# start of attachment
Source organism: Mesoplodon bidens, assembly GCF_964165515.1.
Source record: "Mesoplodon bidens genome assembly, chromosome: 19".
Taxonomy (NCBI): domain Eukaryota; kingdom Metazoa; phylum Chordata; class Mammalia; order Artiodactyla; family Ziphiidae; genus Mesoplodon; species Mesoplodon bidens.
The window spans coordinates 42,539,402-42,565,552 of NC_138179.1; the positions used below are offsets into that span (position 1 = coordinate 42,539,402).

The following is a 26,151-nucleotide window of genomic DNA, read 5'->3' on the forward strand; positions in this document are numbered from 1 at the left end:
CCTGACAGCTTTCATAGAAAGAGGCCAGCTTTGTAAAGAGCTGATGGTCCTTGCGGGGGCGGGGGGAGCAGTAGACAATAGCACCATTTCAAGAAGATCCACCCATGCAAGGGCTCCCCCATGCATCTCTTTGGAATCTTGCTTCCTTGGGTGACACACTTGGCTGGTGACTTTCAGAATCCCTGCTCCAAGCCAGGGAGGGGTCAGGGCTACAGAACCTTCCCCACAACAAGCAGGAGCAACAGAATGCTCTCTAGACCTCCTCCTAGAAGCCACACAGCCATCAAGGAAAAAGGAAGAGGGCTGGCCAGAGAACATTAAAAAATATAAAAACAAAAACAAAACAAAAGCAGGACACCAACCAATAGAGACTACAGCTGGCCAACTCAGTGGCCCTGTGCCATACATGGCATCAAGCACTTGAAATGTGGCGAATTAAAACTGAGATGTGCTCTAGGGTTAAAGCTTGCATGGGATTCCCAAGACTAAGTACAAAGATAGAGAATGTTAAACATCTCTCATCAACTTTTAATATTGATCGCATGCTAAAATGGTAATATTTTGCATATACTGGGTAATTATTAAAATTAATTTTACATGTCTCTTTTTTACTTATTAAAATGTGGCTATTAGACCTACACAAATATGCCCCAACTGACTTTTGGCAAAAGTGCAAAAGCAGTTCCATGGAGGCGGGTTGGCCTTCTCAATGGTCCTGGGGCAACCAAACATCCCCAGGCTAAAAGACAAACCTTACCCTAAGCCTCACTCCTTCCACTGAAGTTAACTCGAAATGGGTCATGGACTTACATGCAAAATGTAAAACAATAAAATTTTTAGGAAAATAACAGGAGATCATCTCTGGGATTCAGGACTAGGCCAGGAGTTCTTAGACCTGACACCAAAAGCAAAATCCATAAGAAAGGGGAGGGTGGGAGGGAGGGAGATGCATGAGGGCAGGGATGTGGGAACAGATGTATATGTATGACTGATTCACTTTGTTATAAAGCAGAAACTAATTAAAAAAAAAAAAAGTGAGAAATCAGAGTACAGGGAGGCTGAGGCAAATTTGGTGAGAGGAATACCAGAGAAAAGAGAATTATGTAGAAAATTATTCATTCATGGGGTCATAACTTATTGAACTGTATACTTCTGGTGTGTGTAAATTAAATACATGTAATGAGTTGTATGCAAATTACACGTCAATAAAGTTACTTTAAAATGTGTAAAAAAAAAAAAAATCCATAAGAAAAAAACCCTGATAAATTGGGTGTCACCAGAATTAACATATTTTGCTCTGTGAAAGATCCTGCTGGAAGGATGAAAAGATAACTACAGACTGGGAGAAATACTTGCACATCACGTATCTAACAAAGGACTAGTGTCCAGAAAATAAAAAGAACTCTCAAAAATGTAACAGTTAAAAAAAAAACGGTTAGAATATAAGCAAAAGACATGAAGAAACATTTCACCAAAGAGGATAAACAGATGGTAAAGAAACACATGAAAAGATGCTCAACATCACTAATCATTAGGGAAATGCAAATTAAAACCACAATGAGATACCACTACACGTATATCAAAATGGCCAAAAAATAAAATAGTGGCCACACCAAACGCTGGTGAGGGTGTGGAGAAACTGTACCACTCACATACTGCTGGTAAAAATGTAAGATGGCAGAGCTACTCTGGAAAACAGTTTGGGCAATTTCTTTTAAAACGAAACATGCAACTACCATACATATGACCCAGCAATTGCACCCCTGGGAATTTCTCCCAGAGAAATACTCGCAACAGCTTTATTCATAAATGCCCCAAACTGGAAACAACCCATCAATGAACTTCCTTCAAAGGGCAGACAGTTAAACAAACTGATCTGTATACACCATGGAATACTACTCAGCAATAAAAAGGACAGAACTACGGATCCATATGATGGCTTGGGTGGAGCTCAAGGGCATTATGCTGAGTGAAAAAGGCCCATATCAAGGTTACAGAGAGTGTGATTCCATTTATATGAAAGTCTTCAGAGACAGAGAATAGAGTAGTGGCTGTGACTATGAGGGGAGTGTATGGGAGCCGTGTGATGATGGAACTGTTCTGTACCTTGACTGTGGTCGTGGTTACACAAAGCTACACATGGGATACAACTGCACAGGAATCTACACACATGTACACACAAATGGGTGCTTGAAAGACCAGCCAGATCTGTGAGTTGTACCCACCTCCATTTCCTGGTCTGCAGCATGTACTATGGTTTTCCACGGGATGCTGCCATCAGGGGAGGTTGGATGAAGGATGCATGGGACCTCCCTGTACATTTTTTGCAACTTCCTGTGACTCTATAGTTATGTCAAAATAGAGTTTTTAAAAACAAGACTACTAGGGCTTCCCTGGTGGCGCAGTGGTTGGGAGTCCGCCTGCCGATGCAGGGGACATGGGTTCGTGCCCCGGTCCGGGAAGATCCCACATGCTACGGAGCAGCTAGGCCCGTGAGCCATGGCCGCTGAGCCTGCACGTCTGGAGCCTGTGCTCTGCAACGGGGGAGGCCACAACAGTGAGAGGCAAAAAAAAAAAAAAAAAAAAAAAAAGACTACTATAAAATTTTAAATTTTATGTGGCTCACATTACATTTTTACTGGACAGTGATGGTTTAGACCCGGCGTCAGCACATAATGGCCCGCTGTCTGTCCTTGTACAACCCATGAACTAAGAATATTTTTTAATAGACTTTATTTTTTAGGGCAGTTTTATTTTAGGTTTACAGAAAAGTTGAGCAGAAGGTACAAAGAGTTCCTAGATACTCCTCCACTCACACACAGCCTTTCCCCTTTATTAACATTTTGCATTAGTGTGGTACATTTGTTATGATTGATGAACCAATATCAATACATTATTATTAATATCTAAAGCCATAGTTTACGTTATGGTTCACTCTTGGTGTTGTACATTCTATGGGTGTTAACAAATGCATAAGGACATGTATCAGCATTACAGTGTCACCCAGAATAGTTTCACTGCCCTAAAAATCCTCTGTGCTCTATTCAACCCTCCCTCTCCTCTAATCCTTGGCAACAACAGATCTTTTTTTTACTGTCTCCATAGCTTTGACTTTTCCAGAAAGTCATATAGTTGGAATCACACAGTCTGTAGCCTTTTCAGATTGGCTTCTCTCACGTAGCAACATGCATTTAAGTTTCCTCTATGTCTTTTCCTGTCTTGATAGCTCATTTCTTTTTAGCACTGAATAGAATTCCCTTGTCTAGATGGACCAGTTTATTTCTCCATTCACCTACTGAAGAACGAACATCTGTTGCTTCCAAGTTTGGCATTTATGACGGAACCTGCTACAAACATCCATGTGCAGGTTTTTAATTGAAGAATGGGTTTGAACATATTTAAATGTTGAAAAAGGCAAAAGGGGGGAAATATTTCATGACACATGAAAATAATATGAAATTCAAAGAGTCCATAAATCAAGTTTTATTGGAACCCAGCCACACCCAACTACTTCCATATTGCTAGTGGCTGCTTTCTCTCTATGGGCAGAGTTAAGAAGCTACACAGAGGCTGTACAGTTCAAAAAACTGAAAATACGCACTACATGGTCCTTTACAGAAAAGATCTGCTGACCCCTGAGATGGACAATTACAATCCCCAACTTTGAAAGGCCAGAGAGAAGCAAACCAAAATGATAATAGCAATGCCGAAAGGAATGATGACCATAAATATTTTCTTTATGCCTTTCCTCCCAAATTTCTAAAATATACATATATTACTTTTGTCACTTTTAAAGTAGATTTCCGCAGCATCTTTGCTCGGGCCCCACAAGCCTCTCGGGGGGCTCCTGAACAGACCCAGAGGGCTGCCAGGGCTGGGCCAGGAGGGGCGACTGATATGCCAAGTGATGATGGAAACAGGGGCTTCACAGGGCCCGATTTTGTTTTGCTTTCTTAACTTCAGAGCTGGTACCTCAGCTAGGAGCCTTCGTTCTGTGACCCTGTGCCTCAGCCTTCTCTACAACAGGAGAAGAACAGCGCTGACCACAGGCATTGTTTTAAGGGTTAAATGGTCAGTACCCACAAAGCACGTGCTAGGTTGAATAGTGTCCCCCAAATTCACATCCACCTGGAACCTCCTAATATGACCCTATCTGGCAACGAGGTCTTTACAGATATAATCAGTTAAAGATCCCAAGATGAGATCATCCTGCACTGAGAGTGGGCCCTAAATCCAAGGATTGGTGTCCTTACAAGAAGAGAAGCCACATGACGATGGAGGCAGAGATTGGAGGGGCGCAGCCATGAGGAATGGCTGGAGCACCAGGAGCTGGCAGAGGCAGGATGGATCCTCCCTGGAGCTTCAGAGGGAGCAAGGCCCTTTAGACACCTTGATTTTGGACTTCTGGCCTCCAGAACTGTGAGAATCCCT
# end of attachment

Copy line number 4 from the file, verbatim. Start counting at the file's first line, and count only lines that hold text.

The window spans coordinates 42,539,402-42,565,552 of NC_138179.1; the positions used below are offsets into that span (position 1 = coordinate 42,539,402).